The Two-Part Inventions by Keaton Springfield take their inspiration from the Two-Part Inventions of J.S. Bach.As students of music become familiar...
The Two-Part Inventions by Keaton Springfield take their inspiration from the Two-Part Inventions of J.S. Bach.As students of music become familiar with the inventions of J.S. Bach in the course of their studies, it is unsurprising that they should come to admire and champion these works in music studios and performances.
For composers, these works present an opportunity to learn from, model, and at times emulate musical styles of the Baroque.While these two-part inventions are Baroque in nature, musical elements are present that exceed their historical bounds such as the modulations found in No. 5 and No. 6.
Performance considerations have been made for the sake of practical instruction, while still retaining a Baroque aesthetic.For example, typical pieces of the Baroque era are without tempi or dynamic indications.In keeping with this, the tempi provided in parenthesis should be viewed only as recommended approximations and not as fixed directives.Liberty is also afforded to the performer and music teacher regarding dynamics, which are entirely absent in the score.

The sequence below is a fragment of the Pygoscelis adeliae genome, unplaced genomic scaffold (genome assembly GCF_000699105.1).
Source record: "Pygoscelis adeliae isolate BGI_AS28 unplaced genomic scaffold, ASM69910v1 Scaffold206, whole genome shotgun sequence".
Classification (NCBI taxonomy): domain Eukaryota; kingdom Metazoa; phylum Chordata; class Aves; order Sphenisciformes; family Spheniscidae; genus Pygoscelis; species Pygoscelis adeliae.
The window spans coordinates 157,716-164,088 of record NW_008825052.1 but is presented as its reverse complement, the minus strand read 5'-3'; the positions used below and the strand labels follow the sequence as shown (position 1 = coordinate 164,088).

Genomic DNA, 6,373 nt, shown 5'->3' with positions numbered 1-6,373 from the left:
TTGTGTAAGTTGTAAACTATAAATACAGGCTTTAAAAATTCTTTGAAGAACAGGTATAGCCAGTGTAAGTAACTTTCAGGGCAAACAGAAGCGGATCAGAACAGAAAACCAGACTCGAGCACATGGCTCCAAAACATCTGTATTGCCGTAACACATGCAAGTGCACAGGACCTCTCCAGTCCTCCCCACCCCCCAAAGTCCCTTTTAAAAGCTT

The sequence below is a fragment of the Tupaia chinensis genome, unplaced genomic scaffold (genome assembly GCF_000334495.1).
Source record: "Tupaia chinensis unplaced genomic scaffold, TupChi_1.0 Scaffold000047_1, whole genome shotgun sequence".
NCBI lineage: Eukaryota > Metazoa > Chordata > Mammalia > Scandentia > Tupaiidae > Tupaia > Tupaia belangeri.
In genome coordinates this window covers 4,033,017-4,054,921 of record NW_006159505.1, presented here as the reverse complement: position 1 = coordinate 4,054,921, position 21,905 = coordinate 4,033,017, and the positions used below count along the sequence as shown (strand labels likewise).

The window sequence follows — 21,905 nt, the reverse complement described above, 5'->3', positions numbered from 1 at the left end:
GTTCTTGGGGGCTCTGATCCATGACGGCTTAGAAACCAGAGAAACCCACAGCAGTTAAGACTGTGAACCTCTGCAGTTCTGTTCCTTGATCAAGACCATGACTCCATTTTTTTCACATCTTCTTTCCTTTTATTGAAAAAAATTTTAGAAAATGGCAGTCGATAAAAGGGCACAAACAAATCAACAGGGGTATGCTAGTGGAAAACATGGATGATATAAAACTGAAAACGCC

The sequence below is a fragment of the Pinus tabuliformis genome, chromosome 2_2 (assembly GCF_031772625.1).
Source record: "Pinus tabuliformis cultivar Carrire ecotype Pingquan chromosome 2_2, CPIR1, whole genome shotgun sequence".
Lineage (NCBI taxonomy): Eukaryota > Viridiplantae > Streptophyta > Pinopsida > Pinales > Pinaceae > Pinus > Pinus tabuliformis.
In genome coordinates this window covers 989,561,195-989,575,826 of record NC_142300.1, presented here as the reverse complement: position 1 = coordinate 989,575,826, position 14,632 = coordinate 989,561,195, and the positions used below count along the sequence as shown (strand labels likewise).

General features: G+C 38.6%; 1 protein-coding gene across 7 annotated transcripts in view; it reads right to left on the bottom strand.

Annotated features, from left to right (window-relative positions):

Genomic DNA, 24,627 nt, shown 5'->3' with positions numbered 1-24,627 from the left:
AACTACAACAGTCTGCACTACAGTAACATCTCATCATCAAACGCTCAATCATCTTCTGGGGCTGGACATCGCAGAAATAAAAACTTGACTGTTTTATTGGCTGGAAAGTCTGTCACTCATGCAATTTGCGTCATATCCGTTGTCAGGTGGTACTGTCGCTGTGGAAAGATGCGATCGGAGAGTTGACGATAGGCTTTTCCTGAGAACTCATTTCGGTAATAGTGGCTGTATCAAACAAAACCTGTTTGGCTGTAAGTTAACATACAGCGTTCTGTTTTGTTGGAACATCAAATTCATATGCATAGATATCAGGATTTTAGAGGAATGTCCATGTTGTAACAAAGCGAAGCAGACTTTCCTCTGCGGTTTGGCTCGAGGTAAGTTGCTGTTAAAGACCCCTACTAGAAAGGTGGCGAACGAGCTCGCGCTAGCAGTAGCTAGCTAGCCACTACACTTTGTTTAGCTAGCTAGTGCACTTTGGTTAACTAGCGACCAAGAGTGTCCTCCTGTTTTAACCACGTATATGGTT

Performers are encouraged to seek out their own inspiration on the matter of dynamics and tempi through experimentation and a judicious ear.The provided ornamentation may be augmented or even done away with entirely depending on the needs and tastes of the performer.
While the range of style and difficulty in this collection varies widely, it is suitable for use in music education, worship service, and public performance.For piano instructors, the following order is recommended to fit a general progressive study: 8, 2, 4, 3, 1, 10, 9, 6, 5, 7, which may be adjusted to accommodate the skills and temperament of individual students.